• Secondary muscles targeted: shoulders, triceps

Yes, this exercise is frequently used to improve core strength, and it’s definitely a great way to build solid abdominal muscles. It’s equally as propitious for the back, though. In other words, standing barbell roll-outs doubly help you create a nice tapered aesthetic.

This stellar exercise is a great way to help build the width of the lats, giving you that king (or queen) cobra aesthetic, and creating an impressive sweep of the lower lats. These are especially for those of you who, like me, tend to develop back thickness before width, as this heavily isolates the lats. 

Note to guys: If you’re feeling glum about not getting to flex your ego during the barbell rows, you’re in luck. Performing these from your feet is challenging, and even if they aren’t, they look unique and challenging, so if your crush is close proximitying you, get to it. Then, you know, wipe the sweat off your forehead using your shirt — while flexing, of course. Sure, they know what you’re doing, but so long as you own it without grunting or being too douchey, it might work in your favor. (Hey, cheesy or not, played a role in catching my partner’s attention.)

Steps:

  1. From a standing position bend over and grab an Olympic barbell with 45-pound plates on each side, as you would when you are about to lift the bar off the ground. This is your starting position.
  2. Keeping your back arched slightly, exhale and quickly inhale while rolling the barbell out as far as you can until your arms are fully extended, you are on your toes and the front of your body is flat, almost touching the floor.
  3. Once fully extended, lead back to the starting position by sort of crunching and pulling your elbows in toward the clavicle. This slight bend in the elbow is one of the biggest tweaks to more effectively target the lats. Slowly come up as your pull.
  4. Repeat for desired reps
  • Modification (easy mode): Kneeling barbell roll-out
  • Modification (hard mode): Super Set
    • Standing Barbell Roll-Out
    • Kneeling Barbell Roll-Out
  • Modification (nightmare mode): Tri-set
    • Cable Straight Arm Pulldowns
    • Standing Barbell Roll-Out
    • Kneeling Barbell Roll-Out

Wide Grip Pull-Ups

  • Primary muscles targeted: Lats, rhomboids, traps
  • Secondary muscles targeted: biceps, forearms, 

A lot of people like gauging strength by bench, deads, and squats. That, to me, is just silly. Don’t get me wrong, deads and squats have a lot of practical applications, and bench…sort of does. But, if you ever find yourself being chased by a mythical beast, and come to a dead end, where all that stands between freedom and getting maimed is a wall (just high enough that you could jump to get your hands on), you’re going to feel really silly about all that time you spent performing pec dances in between bench sets. 

Honestly, if you must be convinced why to include pull-ups in your workout regimen, then I almost don’t even see a point in trying. I get it, they’re hard. It’s why so few people do them. I avoided them for a long time in my younger years, because it was so disheartening. Unless I started kipping, I couldn’t get over eight reps back then, and since the only form of cheating I support is one that provides me infinite rare candies and master balls, I refused (and still do) to abandon my dignity.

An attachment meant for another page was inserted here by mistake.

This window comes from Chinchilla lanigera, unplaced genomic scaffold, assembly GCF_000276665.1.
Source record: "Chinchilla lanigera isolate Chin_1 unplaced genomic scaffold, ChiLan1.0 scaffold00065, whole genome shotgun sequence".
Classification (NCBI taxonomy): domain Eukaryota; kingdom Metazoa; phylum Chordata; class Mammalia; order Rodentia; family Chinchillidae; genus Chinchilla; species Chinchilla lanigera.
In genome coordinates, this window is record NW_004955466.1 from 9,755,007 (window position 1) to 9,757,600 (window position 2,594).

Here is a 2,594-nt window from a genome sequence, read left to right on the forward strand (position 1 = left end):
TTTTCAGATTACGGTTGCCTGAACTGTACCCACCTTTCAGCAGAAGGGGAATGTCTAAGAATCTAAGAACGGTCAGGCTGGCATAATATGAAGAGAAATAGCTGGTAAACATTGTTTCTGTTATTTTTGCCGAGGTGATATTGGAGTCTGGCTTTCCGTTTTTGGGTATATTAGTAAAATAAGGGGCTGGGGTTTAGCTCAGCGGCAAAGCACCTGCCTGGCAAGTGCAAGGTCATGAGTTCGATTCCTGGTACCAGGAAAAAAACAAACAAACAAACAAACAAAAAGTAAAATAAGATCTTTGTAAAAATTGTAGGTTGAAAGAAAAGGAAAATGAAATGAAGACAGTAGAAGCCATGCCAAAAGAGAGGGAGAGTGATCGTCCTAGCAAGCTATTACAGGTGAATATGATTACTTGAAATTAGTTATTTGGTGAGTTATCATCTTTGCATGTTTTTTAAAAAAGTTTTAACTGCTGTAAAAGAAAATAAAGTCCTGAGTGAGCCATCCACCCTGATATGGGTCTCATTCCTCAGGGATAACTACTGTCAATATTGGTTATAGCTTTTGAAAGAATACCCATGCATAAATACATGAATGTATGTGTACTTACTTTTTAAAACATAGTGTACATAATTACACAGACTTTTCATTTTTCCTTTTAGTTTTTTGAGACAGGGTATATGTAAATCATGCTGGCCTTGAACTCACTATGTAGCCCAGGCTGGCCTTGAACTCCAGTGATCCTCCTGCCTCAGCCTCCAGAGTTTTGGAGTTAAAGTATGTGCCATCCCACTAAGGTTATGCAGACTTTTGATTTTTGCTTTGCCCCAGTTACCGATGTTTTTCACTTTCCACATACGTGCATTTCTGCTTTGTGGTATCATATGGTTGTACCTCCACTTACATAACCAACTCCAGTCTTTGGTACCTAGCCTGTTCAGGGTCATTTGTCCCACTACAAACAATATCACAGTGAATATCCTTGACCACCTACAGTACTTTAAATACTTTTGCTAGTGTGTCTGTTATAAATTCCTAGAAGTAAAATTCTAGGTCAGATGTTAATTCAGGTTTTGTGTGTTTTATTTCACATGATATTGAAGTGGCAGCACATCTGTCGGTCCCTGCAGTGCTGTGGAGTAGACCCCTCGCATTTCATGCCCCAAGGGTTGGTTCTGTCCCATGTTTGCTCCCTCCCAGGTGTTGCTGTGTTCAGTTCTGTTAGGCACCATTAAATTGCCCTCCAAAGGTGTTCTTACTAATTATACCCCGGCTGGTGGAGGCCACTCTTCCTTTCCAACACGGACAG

So, instead, I forced myself into finding mental hacks to get myself amped up for performing them. Did them multiple times a week, even if it was only three sets on other muscle group days (except legs, because recovery, duh). I added 90 pounds using dip belts somedays, jumping to the top of the rep, then lowering myself for a count of ten seconds. Implemented Arnold’s training method of shooting for an overall pull-up rep count instead of going by sets, and even employed some techniques I learned from a military buddy. 

But this isn’t my struggles with pull-ups, it’s about giving you a killer back workout. So, yeah…anyway…

Steps:

  1. Leap up and grip the bar with your hands shoulder width apart (or a little wider) and your palms facing away from you. Hang with your arms fully extended, you can bend your legs at the knee if they’re dragging on the ground.
  2. Keep your shoulders back and your core engaged throughout. Then pull up. Focus on enlisting every upper body muscle to aid your upward endeavours. Don’t enlist your legs, or momentum. We’re focusing on building muscle here. No offense crossfitters.
  3. Move slowly upward until your chin is above the bar, then equally slowly downward until your arms are extended again. 
  4. Note: To perform a “proper” pull-up, you have to use full ROM. I’ve never been a fan of propriety though. I care about efficacy. When it comes to really developing the back, experiment with your range of motion. You don’t want to do half reps obviously, but if you lose tension on the lats when fully extended, then don’t fully extend.
  • Modification (easy mode): Assisted Pull-Ups or Cable lat pulldown
  • Modification (hard mode): Drop set
    • Heavy negatives overhand grip
    • Underhand grip pull-ups 
  • Modification (nightmare mode): Drop set/superset
    • Heavy-ass negatives — added weight
    • Bodyweight Pull-Ups
    • Cable Lat Pulldown

Single Arm Dumbbell Row (Drop Set)